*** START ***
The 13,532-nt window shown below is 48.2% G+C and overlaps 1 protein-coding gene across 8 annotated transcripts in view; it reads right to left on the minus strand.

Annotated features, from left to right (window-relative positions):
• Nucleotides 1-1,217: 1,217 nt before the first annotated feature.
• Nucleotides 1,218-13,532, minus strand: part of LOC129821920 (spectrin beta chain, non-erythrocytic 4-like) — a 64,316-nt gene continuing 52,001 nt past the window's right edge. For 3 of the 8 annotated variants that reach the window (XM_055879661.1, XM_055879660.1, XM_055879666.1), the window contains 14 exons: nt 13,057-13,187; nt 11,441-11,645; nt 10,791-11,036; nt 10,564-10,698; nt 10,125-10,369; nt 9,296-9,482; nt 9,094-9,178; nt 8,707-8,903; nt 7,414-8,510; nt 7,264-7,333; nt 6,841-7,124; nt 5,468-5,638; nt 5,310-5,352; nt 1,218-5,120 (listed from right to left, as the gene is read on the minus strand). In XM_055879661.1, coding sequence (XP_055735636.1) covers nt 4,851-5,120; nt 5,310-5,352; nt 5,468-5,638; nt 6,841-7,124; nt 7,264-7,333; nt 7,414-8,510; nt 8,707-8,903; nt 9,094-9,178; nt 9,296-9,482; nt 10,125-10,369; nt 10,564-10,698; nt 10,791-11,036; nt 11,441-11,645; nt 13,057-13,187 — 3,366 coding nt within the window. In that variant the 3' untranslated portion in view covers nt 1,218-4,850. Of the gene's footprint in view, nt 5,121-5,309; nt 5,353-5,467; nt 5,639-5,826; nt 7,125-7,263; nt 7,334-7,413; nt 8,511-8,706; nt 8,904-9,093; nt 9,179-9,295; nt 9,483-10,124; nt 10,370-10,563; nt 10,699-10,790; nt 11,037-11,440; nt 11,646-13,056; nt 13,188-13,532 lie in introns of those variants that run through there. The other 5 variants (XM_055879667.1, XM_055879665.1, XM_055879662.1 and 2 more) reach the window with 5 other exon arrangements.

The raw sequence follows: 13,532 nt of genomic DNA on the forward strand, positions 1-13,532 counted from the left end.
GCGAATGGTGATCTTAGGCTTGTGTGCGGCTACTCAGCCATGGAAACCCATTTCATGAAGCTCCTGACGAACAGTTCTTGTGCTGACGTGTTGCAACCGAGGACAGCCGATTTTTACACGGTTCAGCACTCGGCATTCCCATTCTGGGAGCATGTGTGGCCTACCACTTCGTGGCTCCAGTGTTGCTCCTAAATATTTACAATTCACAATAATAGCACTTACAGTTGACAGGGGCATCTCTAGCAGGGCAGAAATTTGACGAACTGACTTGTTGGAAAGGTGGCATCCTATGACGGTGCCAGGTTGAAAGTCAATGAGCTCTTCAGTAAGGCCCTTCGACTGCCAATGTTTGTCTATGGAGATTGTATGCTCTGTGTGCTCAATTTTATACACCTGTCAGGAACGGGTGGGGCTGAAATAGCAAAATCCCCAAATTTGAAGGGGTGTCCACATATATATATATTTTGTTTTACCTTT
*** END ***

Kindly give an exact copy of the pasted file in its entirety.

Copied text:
The 13,532-nt window shown below is 48.2% G+C and overlaps 1 protein-coding gene across 8 annotated transcripts in view; it reads right to left on the minus strand.

Annotated features, from left to right (window-relative positions):
• Nucleotides 1-1,217: 1,217 nt before the first annotated feature.
• Nucleotides 1,218-13,532, minus strand: part of LOC129821920 (spectrin beta chain, non-erythrocytic 4-like) — a 64,316-nt gene continuing 52,001 nt past the window's right edge. For 3 of the 8 annotated variants that reach the window (XM_055879661.1, XM_055879660.1, XM_055879666.1), the window contains 14 exons: nt 13,057-13,187; nt 11,441-11,645; nt 10,791-11,036; nt 10,564-10,698; nt 10,125-10,369; nt 9,296-9,482; nt 9,094-9,178; nt 8,707-8,903; nt 7,414-8,510; nt 7,264-7,333; nt 6,841-7,124; nt 5,468-5,638; nt 5,310-5,352; nt 1,218-5,120 (listed from right to left, as the gene is read on the minus strand). In XM_055879661.1, coding sequence (XP_055735636.1) covers nt 4,851-5,120; nt 5,310-5,352; nt 5,468-5,638; nt 6,841-7,124; nt 7,264-7,333; nt 7,414-8,510; nt 8,707-8,903; nt 9,094-9,178; nt 9,296-9,482; nt 10,125-10,369; nt 10,564-10,698; nt 10,791-11,036; nt 11,441-11,645; nt 13,057-13,187 — 3,366 coding nt within the window. In that variant the 3' untranslated portion in view covers nt 1,218-4,850. Of the gene's footprint in view, nt 5,121-5,309; nt 5,353-5,467; nt 5,639-5,826; nt 7,125-7,263; nt 7,334-7,413; nt 8,511-8,706; nt 8,904-9,093; nt 9,179-9,295; nt 9,483-10,124; nt 10,370-10,563; nt 10,699-10,790; nt 11,037-11,440; nt 11,646-13,056; nt 13,188-13,532 lie in introns of those variants that run through there. The other 5 variants (XM_055879667.1, XM_055879665.1, XM_055879662.1 and 2 more) reach the window with 5 other exon arrangements.

The raw sequence follows: 13,532 nt of genomic DNA on the forward strand, positions 1-13,532 counted from the left end.
GCGAATGGTGATCTTAGGCTTGTGTGCGGCTACTCAGCCATGGAAACCCATTTCATGAAGCTCCTGACGAACAGTTCTTGTGCTGACGTGTTGCAACCGAGGACAGCCGATTTTTACACGGTTCAGCACTCGGCATTCCCATTCTGGGAGCATGTGTGGCCTACCACTTCGTGGCTCCAGTGTTGCTCCTAAATATTTACAATTCACAATAATAGCACTTACAGTTGACAGGGGCATCTCTAGCAGGGCAGAAATTTGACGAACTGACTTGTTGGAAAGGTGGCATCCTATGACGGTGCCAGGTTGAAAGTCAATGAGCTCTTCAGTAAGGCCCTTCGACTGCCAATGTTTGTCTATGGAGATTGTATGCTCTGTGTGCTCAATTTTATACACCTGTCAGGAACGGGTGGGGCTGAAATAGCAAAATCCCCAAATTTGAAGGGGTGTCCACATATATATATATTTTGTTTTACCTTT